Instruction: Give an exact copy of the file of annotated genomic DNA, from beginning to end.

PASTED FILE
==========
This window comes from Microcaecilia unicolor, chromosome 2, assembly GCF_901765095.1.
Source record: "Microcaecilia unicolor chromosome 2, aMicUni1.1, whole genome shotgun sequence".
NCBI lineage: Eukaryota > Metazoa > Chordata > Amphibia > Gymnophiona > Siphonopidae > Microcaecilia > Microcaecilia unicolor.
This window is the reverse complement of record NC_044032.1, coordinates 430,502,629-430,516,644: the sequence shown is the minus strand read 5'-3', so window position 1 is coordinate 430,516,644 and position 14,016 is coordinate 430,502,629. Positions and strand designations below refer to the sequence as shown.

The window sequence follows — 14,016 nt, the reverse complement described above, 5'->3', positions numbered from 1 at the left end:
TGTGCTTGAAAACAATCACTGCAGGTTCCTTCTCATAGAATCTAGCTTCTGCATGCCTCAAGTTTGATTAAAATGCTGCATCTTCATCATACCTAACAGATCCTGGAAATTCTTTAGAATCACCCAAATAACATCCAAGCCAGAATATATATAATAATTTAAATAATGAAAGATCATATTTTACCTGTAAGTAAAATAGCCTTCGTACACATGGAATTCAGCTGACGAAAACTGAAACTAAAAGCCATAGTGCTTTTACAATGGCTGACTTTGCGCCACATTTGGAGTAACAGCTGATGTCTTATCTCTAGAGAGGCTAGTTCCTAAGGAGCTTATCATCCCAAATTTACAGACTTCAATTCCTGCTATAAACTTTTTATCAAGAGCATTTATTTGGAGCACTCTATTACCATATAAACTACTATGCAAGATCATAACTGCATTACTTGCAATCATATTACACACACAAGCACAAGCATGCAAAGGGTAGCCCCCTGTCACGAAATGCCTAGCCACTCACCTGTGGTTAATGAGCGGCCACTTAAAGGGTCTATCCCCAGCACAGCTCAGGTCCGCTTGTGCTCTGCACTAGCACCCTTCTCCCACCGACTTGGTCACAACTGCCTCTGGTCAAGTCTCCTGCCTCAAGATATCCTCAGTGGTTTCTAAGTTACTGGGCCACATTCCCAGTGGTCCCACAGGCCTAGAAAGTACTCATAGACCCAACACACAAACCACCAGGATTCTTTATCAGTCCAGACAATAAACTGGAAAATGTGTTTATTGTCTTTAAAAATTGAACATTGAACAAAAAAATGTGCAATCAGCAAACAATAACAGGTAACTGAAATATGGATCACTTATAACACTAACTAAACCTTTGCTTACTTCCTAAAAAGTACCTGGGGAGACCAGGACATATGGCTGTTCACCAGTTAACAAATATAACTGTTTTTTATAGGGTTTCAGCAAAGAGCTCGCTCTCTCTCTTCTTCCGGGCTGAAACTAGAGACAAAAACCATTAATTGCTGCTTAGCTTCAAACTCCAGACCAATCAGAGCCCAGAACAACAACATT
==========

This window comes from Microcaecilia unicolor, chromosome 2, assembly GCF_901765095.1.
Source record: "Microcaecilia unicolor chromosome 2, aMicUni1.1, whole genome shotgun sequence".
NCBI lineage: Eukaryota > Metazoa > Chordata > Amphibia > Gymnophiona > Siphonopidae > Microcaecilia > Microcaecilia unicolor.
This window is the reverse complement of record NC_044032.1, coordinates 430,502,629-430,516,644: the sequence shown is the minus strand read 5'-3', so window position 1 is coordinate 430,516,644 and position 14,016 is coordinate 430,502,629. Positions and strand designations below refer to the sequence as shown.

The window sequence follows — 14,016 nt, the reverse complement described above, 5'->3', positions numbered from 1 at the left end:
TGTGCTTGAAAACAATCACTGCAGGTTCCTTCTCATAGAATCTAGCTTCTGCATGCCTCAAGTTTGATTAAAATGCTGCATCTTCATCATACCTAACAGATCCTGGAAATTCTTTAGAATCACCCAAATAACATCCAAGCCAGAATATATATAATAATTTAAATAATGAAAGATCATATTTTACCTGTAAGTAAAATAGCCTTCGTACACATGGAATTCAGCTGACGAAAACTGAAACTAAAAGCCATAGTGCTTTTACAATGGCTGACTTTGCGCCACATTTGGAGTAACAGCTGATGTCTTATCTCTAGAGAGGCTAGTTCCTAAGGAGCTTATCATCCCAAATTTACAGACTTCAATTCCTGCTATAAACTTTTTATCAAGAGCATTTATTTGGAGCACTCTATTACCATATAAACTACTATGCAAGATCATAACTGCATTACTTGCAATCATATTACACACACAAGCACAAGCATGCAAAGGGTAGCCCCCTGTCACGAAATGCCTAGCCACTCACCTGTGGTTAATGAGCGGCCACTTAAAGGGTCTATCCCCAGCACAGCTCAGGTCCGCTTGTGCTCTGCACTAGCACCCTTCTCCCACCGACTTGGTCACAACTGCCTCTGGTCAAGTCTCCTGCCTCAAGATATCCTCAGTGGTTTCTAAGTTACTGGGCCACATTCCCAGTGGTCCCACAGGCCTAGAAAGTACTCATAGACCCAACACACAAACCACCAGGATTCTTTATCAGTCCAGACAATAAACTGGAAAATGTGTTTATTGTCTTTAAAAATTGAACATTGAACAAAAAAATGTGCAATCAGCAAACAATAACAGGTAACTGAAATATGGATCACTTATAACACTAACTAAACCTTTGCTTACTTCCTAAAAAGTACCTGGGGAGACCAGGACATATGGCTGTTCACCAGTTAACAAATATAACTGTTTTTTATAGGGTTTCAGCAAAGAGCTCGCTCTCTCTCTTCTTCCGGGCTGAAACTAGAGACAAAAACCATTAATTGCTGCTTAGCTTCAAACTCCAGACCAATCAGAGCCCAGAACAACAACATT